I met Jock on the train. He was the initiator of our conversation, which moved haltingly from Chatswood train station to fashion, onto dim-sims and family affairs; finally coming to a stop at Town Hall station.
Jock I estimate to be about 66 years of age and to have worn the same sweat and food stained periwinkle blue polyester shirt for, at least, 37 of those years. At least. “It’s a bloody crime” Jock barked, snapping me out of a solo train-travellers reverie. Initially I was not sure to whom this dumpy, ruddy bulbous-faced man with impressive tussocks of grey hair surging from his ears was talking to. It was that moment, for me, when you feel someone is just out there hanging. The air is loaded and prickly. So with something of a cautious pause, to ease the discomfort (my discomfort) I questioned “Ah, what was that?” And that was all Jock needed.
“What people call fashion. Kids. What kids call fashion” nodding to a pack of boisterous late teens. They’re numerous facial piercings resplendent and glinting in the artificial light. The train came to a grinding halt and Jock and I watched the ‘kids’ jostle from the carriage onto the platform, parting through a sedate straw-hat-wearing group of Asian private school girls. “And don’t even get me started on them” Jock scoffed, turning his attention to rearranging his belongings and copious plastic bags in his dingy ‘Ansett Airways’ shoulder bag.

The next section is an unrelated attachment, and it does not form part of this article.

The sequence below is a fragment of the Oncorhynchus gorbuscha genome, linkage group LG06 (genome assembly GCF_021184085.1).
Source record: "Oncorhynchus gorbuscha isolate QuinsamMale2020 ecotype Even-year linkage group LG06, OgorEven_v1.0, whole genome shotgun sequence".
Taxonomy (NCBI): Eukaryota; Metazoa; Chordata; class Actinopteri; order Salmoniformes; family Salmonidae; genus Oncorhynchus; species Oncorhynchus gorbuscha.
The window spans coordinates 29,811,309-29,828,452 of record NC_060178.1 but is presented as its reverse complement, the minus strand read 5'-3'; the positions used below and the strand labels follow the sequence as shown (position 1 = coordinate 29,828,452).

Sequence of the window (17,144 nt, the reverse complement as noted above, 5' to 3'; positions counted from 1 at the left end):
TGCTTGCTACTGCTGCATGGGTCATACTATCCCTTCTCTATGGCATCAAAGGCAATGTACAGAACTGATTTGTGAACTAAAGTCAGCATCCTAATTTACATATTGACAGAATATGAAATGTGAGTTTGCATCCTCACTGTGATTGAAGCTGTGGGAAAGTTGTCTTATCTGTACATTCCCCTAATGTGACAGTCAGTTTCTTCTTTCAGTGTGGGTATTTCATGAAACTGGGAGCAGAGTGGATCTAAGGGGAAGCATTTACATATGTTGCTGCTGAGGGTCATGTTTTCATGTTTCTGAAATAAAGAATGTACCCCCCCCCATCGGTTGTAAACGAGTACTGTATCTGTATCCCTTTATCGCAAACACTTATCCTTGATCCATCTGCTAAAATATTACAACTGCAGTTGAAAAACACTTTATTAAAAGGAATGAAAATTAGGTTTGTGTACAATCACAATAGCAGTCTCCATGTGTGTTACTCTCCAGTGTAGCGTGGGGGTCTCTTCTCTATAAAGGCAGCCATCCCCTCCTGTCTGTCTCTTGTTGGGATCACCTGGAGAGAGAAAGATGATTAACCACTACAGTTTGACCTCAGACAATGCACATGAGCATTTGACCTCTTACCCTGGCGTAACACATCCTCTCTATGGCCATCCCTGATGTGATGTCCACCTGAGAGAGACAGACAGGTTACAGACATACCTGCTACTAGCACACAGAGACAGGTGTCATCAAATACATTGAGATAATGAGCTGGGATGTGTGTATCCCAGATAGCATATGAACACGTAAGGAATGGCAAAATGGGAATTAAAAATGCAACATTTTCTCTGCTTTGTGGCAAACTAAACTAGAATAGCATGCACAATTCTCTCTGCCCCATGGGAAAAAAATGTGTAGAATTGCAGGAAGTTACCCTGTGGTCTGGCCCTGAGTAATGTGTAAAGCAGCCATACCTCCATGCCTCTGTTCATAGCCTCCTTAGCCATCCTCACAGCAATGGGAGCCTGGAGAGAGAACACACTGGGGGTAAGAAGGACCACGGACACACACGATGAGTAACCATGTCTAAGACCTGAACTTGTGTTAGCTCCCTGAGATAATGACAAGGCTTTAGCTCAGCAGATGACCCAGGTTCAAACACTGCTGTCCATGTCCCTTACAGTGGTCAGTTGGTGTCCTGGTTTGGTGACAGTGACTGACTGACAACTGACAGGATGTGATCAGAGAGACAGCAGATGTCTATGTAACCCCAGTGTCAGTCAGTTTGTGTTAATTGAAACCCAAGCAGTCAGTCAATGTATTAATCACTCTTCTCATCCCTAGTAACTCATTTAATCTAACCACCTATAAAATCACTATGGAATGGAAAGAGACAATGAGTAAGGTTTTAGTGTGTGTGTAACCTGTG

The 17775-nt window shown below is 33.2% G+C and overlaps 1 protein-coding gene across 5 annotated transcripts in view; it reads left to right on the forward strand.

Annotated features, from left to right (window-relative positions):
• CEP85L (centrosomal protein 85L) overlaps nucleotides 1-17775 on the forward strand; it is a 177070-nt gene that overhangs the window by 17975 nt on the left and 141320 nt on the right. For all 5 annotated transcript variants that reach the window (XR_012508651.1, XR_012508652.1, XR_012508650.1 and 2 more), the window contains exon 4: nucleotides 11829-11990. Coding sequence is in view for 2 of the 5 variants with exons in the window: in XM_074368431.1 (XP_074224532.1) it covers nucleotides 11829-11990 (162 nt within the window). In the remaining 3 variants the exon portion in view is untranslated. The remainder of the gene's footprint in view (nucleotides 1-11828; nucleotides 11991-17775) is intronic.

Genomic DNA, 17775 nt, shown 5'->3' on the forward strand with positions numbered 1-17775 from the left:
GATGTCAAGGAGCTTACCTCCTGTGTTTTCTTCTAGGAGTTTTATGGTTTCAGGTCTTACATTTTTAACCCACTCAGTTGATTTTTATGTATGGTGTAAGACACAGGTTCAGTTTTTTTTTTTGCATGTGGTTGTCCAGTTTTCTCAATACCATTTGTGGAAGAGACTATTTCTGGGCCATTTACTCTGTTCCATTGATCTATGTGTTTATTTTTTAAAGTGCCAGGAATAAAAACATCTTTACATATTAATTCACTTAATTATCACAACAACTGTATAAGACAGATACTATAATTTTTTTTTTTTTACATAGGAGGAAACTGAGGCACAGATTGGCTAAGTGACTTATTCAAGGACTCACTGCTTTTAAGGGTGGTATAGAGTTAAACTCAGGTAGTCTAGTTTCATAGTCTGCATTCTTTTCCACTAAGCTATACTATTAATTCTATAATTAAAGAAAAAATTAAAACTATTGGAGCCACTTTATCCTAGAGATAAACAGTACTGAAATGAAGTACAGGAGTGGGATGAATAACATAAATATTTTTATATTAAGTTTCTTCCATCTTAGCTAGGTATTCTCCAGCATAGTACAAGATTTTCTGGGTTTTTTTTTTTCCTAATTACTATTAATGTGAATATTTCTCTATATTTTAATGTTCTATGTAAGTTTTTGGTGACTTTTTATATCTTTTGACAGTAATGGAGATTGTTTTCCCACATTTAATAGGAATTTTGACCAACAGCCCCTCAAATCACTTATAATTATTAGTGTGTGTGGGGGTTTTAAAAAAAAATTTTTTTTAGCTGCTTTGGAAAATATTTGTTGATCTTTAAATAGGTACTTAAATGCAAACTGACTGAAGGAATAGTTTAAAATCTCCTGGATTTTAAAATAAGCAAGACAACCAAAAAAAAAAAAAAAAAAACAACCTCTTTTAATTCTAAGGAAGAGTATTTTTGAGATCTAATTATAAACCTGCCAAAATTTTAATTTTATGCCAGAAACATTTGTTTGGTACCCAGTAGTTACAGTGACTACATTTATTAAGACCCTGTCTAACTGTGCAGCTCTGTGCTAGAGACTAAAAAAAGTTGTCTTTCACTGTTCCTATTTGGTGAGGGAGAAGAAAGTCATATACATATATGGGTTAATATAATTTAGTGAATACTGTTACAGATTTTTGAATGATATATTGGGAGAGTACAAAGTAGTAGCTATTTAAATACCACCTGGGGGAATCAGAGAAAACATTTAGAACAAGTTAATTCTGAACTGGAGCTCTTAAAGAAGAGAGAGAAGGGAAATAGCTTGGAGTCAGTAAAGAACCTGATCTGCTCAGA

Suddenly it all made sense. Jock was just another racist old bloke. Prejudiced towards just about anything even remotely new or different, impossible to please; no doubt partial to his meat and 3 veg. Just as I assumed I had this guy all stitched up, all typecast and neatly packaged into a little labelled box, Jock triumphantly pulled out of his shabby grey ‘Ansett’ shoulder bag, a wrinkled redolent brown paper bag and thrust it towards me. “Dim-sim?” I started to think of every reason why not to accept this rather unexpected gift, but found myself reaching into the grease-splotched paper sack and pulling out a cold stale-smelling piece of the bounty, pinching it uneasily between my thumb and forefinger.
“My son married one you know” Jock stated, returning the brown paper bag, without retrieving a dim sim for himself, to his jam-packed shoulder bag. I think I stared dumbly. Jock didn’t look up from his re-arranging and fine-tuning of his bags contents, and simply continued: “A Filipino, my son married a Filipino”. My mind tried to retrace our steps of dialogue that led to this final announcement, but Jock continued, still rummaging. He detailed his disapproving reaction to the courtship and marriage by not speaking directly to his sons partner, not attending the wedding and declining invitations from his son and his sons wife for meals or birthdays.
There was no pride in his admission, no satisfaction, no eye contact either. It seemed Jock was confessing. Coming clean. “He had a son. My boy. Has a son” Jock blurted after an awkward pause. He dove back with fervour into his seemingly endless sorting of the contents within his bag. Suddenly the train lurched to a stop. Without looking up, Jock zipped his bulging bag said “My name is Jock and this is my stop”. And I just sat. Speechless. Still holding that dim-sim between my thumb and my forefinger.